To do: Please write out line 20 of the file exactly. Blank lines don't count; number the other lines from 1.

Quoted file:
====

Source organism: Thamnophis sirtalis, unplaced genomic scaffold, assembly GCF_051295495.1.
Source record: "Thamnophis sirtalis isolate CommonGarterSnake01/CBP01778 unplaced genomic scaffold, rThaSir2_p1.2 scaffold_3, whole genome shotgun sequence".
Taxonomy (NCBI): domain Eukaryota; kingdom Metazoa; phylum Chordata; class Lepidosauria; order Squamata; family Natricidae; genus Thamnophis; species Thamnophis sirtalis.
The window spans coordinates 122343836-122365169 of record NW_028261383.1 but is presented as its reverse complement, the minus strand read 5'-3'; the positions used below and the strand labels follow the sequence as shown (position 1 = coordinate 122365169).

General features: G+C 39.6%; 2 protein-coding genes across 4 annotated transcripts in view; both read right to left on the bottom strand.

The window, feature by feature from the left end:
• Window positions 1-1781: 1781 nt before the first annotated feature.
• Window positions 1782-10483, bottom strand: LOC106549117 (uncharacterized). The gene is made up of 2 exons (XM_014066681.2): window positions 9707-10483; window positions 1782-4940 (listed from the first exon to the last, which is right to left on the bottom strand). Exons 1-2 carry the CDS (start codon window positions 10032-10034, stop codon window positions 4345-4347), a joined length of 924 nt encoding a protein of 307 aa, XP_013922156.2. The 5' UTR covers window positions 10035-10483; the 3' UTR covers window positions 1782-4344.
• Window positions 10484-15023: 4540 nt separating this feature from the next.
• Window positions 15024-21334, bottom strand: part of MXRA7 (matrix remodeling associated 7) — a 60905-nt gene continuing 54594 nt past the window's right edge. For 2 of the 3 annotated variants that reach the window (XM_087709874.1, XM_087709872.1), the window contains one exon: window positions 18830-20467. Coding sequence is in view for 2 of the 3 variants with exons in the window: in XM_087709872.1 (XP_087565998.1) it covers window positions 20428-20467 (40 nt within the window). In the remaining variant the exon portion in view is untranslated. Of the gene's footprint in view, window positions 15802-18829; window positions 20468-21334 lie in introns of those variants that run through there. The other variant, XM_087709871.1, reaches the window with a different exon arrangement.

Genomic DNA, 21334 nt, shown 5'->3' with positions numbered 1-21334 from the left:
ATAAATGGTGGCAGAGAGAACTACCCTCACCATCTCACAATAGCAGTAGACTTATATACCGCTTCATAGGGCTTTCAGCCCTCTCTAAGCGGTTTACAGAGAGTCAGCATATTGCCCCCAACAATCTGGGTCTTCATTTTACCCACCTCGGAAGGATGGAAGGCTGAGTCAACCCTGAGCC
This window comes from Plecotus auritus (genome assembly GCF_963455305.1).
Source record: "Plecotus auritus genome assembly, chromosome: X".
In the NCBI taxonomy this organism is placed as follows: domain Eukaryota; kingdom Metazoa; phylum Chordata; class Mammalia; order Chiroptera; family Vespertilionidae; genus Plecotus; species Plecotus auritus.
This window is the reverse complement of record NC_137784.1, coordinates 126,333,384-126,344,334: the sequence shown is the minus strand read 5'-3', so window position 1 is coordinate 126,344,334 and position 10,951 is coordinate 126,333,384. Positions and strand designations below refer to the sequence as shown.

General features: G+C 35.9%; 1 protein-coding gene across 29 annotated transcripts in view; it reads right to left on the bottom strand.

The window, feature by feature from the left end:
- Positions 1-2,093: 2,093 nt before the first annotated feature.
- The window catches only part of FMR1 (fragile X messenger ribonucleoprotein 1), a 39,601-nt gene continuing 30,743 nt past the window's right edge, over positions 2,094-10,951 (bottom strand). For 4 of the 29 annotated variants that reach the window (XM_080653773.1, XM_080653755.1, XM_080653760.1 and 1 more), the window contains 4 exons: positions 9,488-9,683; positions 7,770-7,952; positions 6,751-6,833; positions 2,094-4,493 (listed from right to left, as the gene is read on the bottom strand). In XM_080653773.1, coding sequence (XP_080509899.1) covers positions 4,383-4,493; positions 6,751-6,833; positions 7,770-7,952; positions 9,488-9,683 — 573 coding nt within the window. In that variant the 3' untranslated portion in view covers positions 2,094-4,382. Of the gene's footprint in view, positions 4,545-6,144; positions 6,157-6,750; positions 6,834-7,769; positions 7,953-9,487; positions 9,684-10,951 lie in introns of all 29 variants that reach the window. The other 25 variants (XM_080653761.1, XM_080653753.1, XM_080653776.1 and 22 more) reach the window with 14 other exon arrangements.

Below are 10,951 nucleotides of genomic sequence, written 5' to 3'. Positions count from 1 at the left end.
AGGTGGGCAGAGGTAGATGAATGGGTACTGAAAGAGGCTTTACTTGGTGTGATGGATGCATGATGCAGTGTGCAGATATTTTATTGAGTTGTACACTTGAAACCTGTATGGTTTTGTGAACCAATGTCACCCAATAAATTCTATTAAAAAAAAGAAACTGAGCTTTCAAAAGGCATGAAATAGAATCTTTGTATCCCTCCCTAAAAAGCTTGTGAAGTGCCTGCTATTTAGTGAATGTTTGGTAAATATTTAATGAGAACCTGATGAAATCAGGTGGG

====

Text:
- The window catches only part of FMR1 (fragile X messenger ribonucleoprotein 1), a 39,601-nt gene continuing 30,743 nt past the window's right edge, over positions 2,094-10,951 (bottom strand). For 4 of the 29 annotated variants that reach the window (XM_080653773.1, XM_080653755.1, XM_080653760.1 and 1 more), the window contains 4 exons: positions 9,488-9,683; positions 7,770-7,952; positions 6,751-6,833; positions 2,094-4,493 (listed from right to left, as the gene is read on the bottom strand). In XM_080653773.1, coding sequence (XP_080509899.1) covers positions 4,383-4,493; positions 6,751-6,833; positions 7,770-7,952; positions 9,488-9,683 — 573 coding nt within the window. In that variant the 3' untranslated portion in view covers positions 2,094-4,382. Of the gene's footprint in view, positions 4,545-6,144; positions 6,157-6,750; positions 6,834-7,769; positions 7,953-9,487; positions 9,684-10,951 lie in introns of all 29 variants that reach the window. The other 25 variants (XM_080653761.1, XM_080653753.1, XM_080653776.1 and 22 more) reach the window with 14 other exon arrangements.